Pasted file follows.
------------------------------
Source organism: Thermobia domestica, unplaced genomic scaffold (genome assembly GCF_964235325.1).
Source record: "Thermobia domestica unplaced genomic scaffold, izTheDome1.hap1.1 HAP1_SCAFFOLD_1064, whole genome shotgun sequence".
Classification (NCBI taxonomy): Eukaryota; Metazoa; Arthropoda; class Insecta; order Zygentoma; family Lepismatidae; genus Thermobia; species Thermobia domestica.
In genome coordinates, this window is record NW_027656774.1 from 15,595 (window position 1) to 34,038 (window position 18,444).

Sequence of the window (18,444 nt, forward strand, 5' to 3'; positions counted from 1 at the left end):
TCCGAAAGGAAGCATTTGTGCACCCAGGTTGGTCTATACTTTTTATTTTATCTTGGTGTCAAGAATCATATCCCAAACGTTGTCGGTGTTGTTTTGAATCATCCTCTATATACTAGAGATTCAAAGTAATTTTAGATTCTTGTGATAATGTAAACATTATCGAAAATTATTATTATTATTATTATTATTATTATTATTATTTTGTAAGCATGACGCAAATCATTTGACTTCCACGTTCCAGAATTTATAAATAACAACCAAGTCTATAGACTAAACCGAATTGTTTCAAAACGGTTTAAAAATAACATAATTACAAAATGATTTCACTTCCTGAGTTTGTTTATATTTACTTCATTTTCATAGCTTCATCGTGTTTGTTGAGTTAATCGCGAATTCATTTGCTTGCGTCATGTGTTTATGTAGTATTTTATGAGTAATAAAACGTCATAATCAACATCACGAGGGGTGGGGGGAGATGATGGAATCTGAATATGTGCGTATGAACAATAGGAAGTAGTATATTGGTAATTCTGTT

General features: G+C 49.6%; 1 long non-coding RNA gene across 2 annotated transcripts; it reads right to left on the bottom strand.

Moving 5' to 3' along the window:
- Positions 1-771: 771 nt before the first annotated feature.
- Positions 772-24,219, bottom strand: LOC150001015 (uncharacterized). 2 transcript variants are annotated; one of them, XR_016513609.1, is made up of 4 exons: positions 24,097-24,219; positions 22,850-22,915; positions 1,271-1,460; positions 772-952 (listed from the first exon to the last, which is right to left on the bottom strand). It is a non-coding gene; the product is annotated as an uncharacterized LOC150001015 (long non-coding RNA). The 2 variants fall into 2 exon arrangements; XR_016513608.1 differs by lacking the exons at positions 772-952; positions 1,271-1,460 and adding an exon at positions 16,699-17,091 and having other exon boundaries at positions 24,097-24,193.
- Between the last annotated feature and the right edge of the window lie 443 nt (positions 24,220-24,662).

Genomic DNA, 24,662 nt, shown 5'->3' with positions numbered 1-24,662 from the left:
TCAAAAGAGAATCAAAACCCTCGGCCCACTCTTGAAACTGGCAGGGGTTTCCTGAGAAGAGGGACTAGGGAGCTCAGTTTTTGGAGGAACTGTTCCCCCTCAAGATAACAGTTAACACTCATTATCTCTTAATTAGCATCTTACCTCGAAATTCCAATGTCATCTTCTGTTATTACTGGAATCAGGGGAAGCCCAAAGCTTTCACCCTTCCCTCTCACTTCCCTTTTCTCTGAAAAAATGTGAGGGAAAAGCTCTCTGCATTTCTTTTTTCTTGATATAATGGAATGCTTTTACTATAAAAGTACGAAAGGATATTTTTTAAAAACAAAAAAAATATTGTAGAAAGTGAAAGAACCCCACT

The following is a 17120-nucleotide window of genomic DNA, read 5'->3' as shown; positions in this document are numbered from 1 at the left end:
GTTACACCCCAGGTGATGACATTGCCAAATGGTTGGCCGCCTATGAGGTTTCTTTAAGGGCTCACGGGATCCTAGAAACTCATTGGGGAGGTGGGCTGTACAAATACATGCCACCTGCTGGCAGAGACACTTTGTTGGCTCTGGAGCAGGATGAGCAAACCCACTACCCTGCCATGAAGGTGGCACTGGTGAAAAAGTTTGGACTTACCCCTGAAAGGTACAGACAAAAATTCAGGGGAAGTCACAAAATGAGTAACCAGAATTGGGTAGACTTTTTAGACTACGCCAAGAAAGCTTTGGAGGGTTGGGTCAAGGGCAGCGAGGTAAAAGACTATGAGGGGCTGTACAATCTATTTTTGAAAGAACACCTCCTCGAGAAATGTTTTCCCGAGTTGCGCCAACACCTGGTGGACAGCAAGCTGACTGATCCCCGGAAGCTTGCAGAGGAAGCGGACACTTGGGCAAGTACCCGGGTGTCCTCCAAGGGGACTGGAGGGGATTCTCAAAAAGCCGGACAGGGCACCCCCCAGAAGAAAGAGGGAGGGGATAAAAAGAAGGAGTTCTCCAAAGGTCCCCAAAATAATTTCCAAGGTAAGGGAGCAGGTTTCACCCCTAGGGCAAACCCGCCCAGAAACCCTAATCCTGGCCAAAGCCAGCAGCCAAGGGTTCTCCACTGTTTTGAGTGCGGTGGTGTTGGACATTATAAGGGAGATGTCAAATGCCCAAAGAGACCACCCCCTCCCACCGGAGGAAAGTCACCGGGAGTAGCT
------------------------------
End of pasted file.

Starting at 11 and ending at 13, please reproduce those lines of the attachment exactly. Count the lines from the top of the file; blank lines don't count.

- Between the last annotated feature and the right edge of the window lie 443 nt (positions 24,220-24,662).

Genomic DNA, 24,662 nt, shown 5'->3' with positions numbered 1-24,662 from the left:
TCAAAAGAGAATCAAAACCCTCGGCCCACTCTTGAAACTGGCAGGGGTTTCCTGAGAAGAGGGACTAGGGAGCTCAGTTTTTGGAGGAACTGTTCCCCCTCAAGATAACAGTTAACACTCATTATCTCTTAATTAGCATCTTACCTCGAAATTCCAATGTCATCTTCTGTTATTACTGGAATCAGGGGAAGCCCAAAGCTTTCACCCTTCCCTCTCACTTCCCTTTTCTCTGAAAAAATGTGAGGGAAAAGCTCTCTGCATTTCTTTTTTCTTGATATAATGGAATGCTTTTACTATAAAAGTACGAAAGGATATTTTTTAAAAACAAAAAAAATATTGTAGAAAGTGAAAGAACCCCACT